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AU trains troops on protection of civilians in armed conflict in Somalia


The African Union Commission (AUC) wrapped up a five-day training on Friday to equip personnel of the African Union Transition Mission in Somalia (ATMIS) with the necessary knowledge to ensure compliance with international legal instruments on human rights.’

ATMIS Force Commander Diomede Ndegeya said the engagement of the AU troops in asymmetric warfare has a high potential risk to the safety of civilians in its areas of operations.

“This heightens the need to ensure that all personnel serving in the mission uphold the highest standards of conduct and accountability in the implementation of their mandate,” Ndegeya said in a statement issued in the Somali capital of Mogadishu.

He said the training was timely and will help ensure compliance with international humanitarian and human rights laws.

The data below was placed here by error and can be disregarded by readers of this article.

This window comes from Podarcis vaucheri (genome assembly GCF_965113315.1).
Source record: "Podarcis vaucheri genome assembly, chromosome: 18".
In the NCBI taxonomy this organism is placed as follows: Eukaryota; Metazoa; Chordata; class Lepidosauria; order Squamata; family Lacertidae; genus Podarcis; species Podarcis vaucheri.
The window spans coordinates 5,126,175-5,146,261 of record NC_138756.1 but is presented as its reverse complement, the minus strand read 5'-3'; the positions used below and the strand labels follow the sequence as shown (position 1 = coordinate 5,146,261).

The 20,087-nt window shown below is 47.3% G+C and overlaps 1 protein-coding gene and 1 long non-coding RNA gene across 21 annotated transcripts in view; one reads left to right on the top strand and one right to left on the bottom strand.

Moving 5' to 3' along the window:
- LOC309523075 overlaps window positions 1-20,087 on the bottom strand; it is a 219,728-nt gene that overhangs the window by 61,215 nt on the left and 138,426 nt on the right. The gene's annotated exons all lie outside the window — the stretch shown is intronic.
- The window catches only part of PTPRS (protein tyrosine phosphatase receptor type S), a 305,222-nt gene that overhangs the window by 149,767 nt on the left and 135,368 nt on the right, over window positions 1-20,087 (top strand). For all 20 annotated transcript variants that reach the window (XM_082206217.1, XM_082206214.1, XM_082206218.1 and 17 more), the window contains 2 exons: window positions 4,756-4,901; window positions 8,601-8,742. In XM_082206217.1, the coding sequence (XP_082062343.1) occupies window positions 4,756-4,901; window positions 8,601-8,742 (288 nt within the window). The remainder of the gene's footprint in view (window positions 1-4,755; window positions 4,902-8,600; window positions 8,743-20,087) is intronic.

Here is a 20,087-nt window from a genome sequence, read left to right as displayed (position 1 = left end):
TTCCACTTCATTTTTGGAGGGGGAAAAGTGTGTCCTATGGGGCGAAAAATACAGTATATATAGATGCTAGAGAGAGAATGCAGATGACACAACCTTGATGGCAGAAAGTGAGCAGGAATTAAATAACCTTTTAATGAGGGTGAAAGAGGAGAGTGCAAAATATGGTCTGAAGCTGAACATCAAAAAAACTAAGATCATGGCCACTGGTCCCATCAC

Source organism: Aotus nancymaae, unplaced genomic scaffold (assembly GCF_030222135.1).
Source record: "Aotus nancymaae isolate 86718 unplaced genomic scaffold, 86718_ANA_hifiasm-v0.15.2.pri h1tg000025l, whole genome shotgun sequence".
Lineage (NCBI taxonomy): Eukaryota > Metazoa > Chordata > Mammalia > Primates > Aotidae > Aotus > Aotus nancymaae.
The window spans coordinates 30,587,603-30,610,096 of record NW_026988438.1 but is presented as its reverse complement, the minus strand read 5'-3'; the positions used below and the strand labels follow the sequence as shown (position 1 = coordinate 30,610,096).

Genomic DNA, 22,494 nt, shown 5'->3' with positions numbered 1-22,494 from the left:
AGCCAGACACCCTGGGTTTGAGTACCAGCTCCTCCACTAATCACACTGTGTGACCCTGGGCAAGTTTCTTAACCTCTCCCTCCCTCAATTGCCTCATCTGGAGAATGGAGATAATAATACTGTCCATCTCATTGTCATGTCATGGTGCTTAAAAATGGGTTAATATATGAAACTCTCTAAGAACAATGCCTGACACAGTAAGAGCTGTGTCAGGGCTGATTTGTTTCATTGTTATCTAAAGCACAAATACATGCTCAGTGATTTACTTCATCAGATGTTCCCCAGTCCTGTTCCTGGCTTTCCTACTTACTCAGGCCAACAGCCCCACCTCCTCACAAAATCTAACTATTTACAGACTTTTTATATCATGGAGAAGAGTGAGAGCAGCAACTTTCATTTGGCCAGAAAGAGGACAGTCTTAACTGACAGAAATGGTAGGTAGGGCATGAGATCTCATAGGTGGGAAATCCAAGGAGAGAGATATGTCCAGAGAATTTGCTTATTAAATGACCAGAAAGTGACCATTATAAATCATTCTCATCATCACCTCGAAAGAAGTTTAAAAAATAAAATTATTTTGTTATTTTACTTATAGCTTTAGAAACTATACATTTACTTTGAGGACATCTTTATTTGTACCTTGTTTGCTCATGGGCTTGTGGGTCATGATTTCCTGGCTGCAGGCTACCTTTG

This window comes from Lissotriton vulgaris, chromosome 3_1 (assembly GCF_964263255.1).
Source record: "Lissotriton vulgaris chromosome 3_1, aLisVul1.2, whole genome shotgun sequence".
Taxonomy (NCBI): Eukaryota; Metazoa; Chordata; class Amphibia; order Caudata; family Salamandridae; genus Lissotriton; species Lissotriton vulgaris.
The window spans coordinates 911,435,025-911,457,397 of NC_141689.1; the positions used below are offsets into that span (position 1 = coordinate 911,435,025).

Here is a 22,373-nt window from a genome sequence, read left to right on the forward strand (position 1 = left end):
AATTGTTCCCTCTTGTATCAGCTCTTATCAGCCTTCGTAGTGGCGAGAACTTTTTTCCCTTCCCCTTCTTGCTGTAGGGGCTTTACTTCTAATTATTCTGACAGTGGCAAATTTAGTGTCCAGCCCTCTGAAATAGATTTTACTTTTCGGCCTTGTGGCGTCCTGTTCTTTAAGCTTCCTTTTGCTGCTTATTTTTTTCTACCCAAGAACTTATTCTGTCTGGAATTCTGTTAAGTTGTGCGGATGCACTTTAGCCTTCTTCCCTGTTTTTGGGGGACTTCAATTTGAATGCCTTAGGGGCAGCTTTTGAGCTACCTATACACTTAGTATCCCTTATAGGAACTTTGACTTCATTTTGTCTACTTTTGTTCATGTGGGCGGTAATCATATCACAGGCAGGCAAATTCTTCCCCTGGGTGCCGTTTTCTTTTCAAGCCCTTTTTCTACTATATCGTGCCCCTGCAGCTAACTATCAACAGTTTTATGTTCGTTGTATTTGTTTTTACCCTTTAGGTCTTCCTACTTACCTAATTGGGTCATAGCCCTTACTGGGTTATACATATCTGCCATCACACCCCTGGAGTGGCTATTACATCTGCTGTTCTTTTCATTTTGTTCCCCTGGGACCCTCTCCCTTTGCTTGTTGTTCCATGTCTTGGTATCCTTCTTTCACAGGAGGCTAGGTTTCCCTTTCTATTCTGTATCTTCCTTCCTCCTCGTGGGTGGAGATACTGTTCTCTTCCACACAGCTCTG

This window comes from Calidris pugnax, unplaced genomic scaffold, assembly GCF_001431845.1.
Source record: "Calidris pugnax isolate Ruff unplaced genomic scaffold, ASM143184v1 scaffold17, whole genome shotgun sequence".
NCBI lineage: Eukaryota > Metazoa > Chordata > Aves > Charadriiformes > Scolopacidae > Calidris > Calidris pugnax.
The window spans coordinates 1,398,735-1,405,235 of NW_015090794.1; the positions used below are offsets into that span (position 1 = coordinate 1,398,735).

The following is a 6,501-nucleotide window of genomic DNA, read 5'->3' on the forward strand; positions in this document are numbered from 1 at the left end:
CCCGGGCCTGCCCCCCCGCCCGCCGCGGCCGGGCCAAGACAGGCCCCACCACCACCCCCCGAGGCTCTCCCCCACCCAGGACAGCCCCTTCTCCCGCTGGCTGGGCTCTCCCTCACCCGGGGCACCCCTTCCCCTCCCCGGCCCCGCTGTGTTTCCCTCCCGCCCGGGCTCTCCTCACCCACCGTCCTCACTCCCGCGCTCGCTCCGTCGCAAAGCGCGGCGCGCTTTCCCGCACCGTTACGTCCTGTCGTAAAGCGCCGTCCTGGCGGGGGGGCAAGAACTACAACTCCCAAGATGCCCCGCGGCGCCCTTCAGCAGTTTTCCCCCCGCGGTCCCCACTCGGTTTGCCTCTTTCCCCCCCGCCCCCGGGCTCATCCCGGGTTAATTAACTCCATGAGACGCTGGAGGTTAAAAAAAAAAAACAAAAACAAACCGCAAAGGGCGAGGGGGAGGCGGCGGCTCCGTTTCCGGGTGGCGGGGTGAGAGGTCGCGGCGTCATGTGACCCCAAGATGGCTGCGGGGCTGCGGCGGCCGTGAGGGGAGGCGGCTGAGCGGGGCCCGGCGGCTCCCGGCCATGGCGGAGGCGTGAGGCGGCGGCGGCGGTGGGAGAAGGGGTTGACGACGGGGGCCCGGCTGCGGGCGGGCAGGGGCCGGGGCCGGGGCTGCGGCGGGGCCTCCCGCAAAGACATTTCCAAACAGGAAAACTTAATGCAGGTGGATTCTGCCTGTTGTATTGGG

Topics covered at the training included international humanitarian law, international human rights law, the protection of women, children, refugees and internally displaced persons and all the applicable standards of conduct and discipline.

The training was held under the African Union compliance and accountability framework project for peace support operations, supported by the African Union, the European Union and the United Nations High Commissioner for Refugees.

Fiona Lortan, acting special representative of the Chairperson of the African Union Commission for Somalia, said ATMIS has taken steps to ensure compliance with international human rights laws and obligations pertaining to armed conflict.

Lortan said the obligations are spelt out in the ATMIS rules of engagement, indirect fire policy to minimize the impact of civilian casualties during military operations, force commander’s directives, ATMIS standard operating procedures on the treatment of detainees, and ATMIS zero-tolerance policy on sexual exploitation and abuse.

The UN Security Council resolution 2628 underscores the importance of the African Union Compliance Framework in enhancing compliance with international human rights law and international humanitarian law, Lortan said. Enditem

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